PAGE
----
In Tartu you should certainly visit AHHAA science center where You can try out all the exhibits, for example make huge bubbles, test how high you jump, lift yourself to the ceiling and back, dine at a giant’s table and many more. You can see the outside of the building (with Snail Tower which is not a part of it on the background)…
…and an inside view with lightning balls.
Tartu botanical garden is always a great place, especially in spring when all the flowers are in bloom.
Tartu Toy Museum shows toys from different times, from the very simple wooden stick farm animals to the modern toys. There is also a room dedicated to dolls and other toys all over the world. The picture shows the entrance of the museum. “Tempus est ludendi” means “Playtime!” in Latin.
8. What are some traditional foods or dishes one should try in your state/country?
I think you just can’t help trying black bread in Estonia. The picture shows different kind of breads, one with seeds.
Estonians eat it next to any other dish and also make sandwiches with it often. It is more than a food, it is a symbol really. Even the phrase “to earn a living” is “leiba teenima” in Estonian, so literally “earn bread”. Potato foods are also very important. It is said that potato is the second bread of Estonians. Some traditional Christmas dishes include sauerkraut and black pudding, but they might be too shocking for foreigners and actually they are borrowed from Germans anyway. But you should certainly try original Estonian chocolate!
9. Show a picture of nature or animals in your city/state/country that is native to where you live.
In Estonia we have four seasons, the winters are really cold (sometimes even -30 degrees Celsius. Summers tend to be not very hot, mostly a bit cloudy and chilly, but occasionally there can also be +30 degrees Celsius. Autumns and springs are in between.
A moose – the biggest mammal in Estonian forests (this photo is actually taken at Elistvere animal park)
The Small Tortoiseshell (Aglais urticae) – it is believed that when you see this butterfly first in the spring, Your summer will be as colourful and interesting as its wings. Luckily the chance to see it is quite high, as it is very common in Estonia.
A male mallard duck. Females are brownish. Both males and females have the colours of Estonian flag (blue, black, white) on their wing. But Estonian national bird is barn swallow instead.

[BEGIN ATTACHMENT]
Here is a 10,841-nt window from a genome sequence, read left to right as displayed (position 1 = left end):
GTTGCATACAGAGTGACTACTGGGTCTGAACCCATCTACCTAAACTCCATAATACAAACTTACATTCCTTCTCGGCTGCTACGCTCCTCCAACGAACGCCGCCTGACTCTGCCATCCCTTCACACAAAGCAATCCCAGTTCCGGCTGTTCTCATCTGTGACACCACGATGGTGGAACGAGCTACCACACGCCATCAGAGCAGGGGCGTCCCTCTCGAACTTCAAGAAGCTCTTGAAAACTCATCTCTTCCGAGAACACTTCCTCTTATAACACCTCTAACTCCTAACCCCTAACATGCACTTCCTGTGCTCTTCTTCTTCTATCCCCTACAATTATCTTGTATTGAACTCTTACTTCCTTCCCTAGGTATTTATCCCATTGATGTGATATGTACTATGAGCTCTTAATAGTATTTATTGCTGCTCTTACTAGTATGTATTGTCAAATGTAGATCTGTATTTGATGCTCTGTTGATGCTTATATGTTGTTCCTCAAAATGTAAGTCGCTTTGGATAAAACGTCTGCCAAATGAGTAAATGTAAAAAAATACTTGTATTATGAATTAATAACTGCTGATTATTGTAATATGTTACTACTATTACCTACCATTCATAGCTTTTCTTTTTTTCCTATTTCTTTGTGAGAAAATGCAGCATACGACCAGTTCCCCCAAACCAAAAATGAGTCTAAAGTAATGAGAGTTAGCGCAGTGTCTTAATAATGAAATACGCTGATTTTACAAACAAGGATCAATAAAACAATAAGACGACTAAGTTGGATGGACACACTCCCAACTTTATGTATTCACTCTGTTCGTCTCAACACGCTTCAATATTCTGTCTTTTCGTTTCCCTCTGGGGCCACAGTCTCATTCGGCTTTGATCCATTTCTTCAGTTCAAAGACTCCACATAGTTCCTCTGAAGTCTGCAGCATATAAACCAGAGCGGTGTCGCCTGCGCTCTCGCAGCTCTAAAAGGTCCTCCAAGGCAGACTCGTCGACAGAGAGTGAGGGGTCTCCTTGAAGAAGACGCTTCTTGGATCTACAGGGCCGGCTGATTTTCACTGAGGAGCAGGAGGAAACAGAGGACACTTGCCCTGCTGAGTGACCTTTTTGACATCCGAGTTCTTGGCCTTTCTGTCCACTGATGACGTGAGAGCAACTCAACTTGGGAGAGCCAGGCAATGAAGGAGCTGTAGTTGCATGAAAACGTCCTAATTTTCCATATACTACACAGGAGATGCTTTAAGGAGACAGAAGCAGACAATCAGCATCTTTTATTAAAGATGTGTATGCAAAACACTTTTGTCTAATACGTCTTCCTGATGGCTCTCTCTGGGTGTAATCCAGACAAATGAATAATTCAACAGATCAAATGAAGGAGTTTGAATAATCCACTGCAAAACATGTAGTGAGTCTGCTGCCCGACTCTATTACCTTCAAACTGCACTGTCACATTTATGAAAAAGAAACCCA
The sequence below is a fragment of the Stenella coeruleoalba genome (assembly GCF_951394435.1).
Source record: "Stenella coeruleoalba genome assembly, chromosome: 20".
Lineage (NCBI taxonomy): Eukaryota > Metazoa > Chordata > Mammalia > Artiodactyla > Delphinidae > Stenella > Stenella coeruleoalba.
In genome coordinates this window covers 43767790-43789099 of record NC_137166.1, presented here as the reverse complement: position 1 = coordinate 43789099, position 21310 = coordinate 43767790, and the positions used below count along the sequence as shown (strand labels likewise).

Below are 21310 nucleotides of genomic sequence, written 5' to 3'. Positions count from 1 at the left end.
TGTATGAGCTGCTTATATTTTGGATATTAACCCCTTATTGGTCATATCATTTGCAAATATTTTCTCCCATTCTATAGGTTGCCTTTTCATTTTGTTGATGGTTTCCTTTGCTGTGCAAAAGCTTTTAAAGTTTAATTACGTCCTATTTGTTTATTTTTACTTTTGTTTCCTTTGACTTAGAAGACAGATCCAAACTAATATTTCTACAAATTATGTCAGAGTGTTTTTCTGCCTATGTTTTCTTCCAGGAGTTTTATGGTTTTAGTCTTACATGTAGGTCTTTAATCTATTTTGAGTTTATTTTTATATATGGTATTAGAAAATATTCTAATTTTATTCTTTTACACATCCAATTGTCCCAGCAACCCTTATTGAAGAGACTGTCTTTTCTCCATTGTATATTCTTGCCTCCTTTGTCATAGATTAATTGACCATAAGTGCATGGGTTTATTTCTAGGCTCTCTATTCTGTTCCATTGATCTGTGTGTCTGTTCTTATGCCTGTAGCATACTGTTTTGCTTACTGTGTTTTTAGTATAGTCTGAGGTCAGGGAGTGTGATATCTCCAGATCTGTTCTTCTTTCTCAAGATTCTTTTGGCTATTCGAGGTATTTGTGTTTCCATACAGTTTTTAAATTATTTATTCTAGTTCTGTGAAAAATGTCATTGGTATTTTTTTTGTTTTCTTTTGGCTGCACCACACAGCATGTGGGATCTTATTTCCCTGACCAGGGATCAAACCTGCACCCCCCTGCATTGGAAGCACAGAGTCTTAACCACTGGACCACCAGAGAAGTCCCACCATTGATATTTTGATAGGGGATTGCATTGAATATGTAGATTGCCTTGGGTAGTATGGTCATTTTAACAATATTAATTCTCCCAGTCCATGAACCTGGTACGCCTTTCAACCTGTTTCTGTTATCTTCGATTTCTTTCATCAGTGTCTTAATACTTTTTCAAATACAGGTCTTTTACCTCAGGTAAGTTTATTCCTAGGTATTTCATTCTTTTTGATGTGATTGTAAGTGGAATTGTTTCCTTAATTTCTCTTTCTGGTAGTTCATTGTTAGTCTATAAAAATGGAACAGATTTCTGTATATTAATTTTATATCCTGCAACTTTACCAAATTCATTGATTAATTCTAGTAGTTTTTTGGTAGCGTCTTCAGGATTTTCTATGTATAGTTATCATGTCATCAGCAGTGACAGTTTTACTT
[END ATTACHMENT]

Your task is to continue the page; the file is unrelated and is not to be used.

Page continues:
Maple leaves in autumn.
10. What are at least 2 major historical events that happened in your country/state and why are they important?
Jüriöö ülestõus (“St George’s Night uprising”) – 23. April 1343-1345. It was an attempt of Estonian peasants to break the rule of the German and Danish landlords. It was successful at first, but finally Estonians still lost. Eduard Bornhöhe has written about this event in his novel “Tasuja” (“The Avenger”).
Vabadussõda (“The Estonian War of Independence”) – 1918-1920. It was a defensive campaign of the Estonian Army and its allies (the White Russian Northwestern Army, Latvia, and the United Kingdom), against the Soviet Western Front offensive and the aggression of the Baltische Landeswehr. It resulted in a victory for the newly established state of Estonia and was concluded in the Treaty of Tartu.
20. August 1991 – Estonia regained independence and announced to be free from the Soviet Union.
11. (Optional Question) Are there any other facts associated with your state/country, such as major festivals, celebrations, unusual happenings, unusual laws, road-side attractions, names of famous people who were born there, etc. that you think someone should know about?
Some famous Estonians are/were athletes Gerd Kanter, Andrus Veerpalu, Kristiina Šmigun and Erki Nool, composers Arvo Pärt and Veljo Tormis, writers Oskar Luts, Jaan Kaplinski and Jaan Kross, singer Kerli Kõiv and artist Navitrolla (I know many postcrossers like his cards ).
12. What language(s) do you speak or what is the primary language of your country? Can you share 3 words in this language and give their English translation?
I speak Estonian (primary language of Estonia), English, German and Finnish, but as for the last two I understand them well, but can’t form sentences so easily.
Three words in Estonian:
sõber – friend
ilus – beautiful
aitäh – thank you
13. What are some major holidays celebrated in your country, or what are some holidays that are only celebrated in your country and nowhere else? How do you spend these holidays?
From international holidays Estonians celebrate Easter and Christmas. For Easter eggs are coloured. Some traditional ways for colouring eggs are using onion peels, leaves, colourful threads or cloth. People crash eggs together before eating. The one whose egg doesn’t break can make a wish.
For Christmas a spruce tree (or spruce branches) are brought inside and decorated. But this tradition is borrowed from Germans again. Originally straws were brought on the floor of the farm house and children played games of strength and agility on them. Presents are brought by Santa Claus nowadays, but in original Estonian Christmas tradition a Christmas buck went from home to home. The buck was wearing horns and a fur coat. He didn’t give presents, but asked for food himself. He scared the children a bit, checked, if they can read properly and played tricks.